From Circle of Blue (Brett Walton):
Drought and climate change are sapping the region’s water. The numbers indicate challenging years ahead.
Spring is generally a time of renewal for the watersheds of the western United States.
Warmed by the lengthening days, the region’s towering mountain ranges shed their mantle of snow, releasing freshets of water into welcoming streams and reservoirs.
This year, though, the cycle is in disarray. Outside of the Olympic and Cascade ranges of Washington state, winter snows were subpar. The spring melt has been a dud. From the Klamath to the Colorado and Rio Grande, watersheds are under stress once again, and water managers face difficult tradeoffs between farms, fisheries, and at-home uses. The main thing being renewed is concern over the seeming inadequacy of the region’s water supply.
“This is a drought emergency,” said Becky Bolinger, the Colorado assistant state climatologist.
Bolinger was referring to the latest runoff forecast for Lake Powell, a large reservoir on the Colorado River. The amount of water projected to flow into the country’s second-largest reservoir this spring and summer is 28 percent of the 30-year average. Dan Bunk of the Bureau of Reclamation said this year’s inflows are on pace to be the third or fourth lowest in the last century. Today, the lake is just 34 percent of capacity — or, looking at the math another way, about two-thirds empty. Downstream states like Arizona are bracing for mandatory cutbacks next year.
What is worrisome is that Bolinger could have been discussing any number of western watersheds.
In California on Monday, Gov. Gavin Newsom expanded a drought declaration to include 41 of the state’s 58 counties. Water levels in the state’s two largest reservoirs — Oroville and Shasta — are about half of what they usually hold this time of year.
In the Klamath basin of southern Oregon and northern California, there are already lawsuits over how the Bureau of Reclamation is allocating scarce water from Upper Klamath Lake. The drought is forcing the federal agency to balance the needs of endangered fish species both upstream and downstream. It told farmers in the upper basin to expect very little irrigation water this summer.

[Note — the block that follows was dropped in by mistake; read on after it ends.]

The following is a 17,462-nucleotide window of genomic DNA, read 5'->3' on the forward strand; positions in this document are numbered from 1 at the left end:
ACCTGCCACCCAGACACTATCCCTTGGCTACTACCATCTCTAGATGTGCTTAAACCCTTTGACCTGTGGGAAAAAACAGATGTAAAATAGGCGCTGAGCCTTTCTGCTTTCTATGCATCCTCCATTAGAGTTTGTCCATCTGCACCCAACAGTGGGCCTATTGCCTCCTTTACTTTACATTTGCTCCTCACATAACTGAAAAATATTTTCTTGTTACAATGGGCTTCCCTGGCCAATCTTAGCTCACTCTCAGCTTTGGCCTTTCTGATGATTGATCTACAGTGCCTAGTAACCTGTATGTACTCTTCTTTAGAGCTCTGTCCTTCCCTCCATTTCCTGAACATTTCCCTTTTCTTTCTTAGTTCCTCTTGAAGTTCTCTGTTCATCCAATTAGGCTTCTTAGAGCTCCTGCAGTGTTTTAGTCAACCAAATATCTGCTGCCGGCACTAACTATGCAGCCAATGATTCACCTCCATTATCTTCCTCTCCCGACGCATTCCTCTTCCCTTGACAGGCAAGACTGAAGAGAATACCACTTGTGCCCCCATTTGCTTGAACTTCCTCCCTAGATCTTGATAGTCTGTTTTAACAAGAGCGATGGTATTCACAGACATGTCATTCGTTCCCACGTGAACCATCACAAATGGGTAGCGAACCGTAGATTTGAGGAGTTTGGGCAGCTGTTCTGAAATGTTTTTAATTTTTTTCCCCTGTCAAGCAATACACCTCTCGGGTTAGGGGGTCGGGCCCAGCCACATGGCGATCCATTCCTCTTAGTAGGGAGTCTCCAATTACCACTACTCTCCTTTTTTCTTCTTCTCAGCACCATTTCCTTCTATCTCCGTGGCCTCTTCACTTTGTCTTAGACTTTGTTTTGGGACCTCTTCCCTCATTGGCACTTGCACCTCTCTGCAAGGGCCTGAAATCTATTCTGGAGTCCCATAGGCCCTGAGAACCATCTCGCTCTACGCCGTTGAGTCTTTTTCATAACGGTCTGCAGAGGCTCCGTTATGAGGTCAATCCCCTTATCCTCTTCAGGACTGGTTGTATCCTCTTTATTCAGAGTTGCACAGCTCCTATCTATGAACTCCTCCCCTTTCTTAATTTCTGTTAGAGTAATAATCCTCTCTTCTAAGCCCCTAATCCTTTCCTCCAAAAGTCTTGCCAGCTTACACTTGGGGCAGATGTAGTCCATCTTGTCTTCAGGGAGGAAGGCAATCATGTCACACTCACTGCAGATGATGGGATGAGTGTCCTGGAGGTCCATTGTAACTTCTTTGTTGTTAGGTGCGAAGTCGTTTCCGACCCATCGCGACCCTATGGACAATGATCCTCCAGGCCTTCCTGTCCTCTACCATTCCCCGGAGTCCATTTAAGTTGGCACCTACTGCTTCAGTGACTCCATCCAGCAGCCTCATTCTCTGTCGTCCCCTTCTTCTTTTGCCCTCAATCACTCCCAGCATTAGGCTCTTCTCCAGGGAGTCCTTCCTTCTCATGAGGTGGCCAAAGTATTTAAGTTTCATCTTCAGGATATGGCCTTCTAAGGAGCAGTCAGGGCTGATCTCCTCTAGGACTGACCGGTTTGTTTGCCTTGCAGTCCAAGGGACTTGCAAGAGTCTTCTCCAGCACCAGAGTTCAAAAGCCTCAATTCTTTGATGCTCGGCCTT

In New Mexico, water managers say the Rio Grande through Albuquerque could run dry this summer, which would complicate water management efforts. Mike Hamman, chief executive officer of the Middle Rio Grande Conservancy District, told Circle of Blue that his district faces a “three-pronged challenge:” delivering irrigation water to farmers, sending water downstream to Texas that is required under a federal compact, and protecting endangered species like the silvery minnow that rely on the river…
Instead of calling these dry years a drought, they recommend the term “aridification.” Drought suggests a temporary departure from normal. Aridification implies that the region’s climate, under the influence of heat-trapping gases in the atmosphere, is entering a different reality…
As in the Colorado River basin, precipitation in California this winter and spring was quickly eaten by a hot and thirsty atmosphere and dry soils.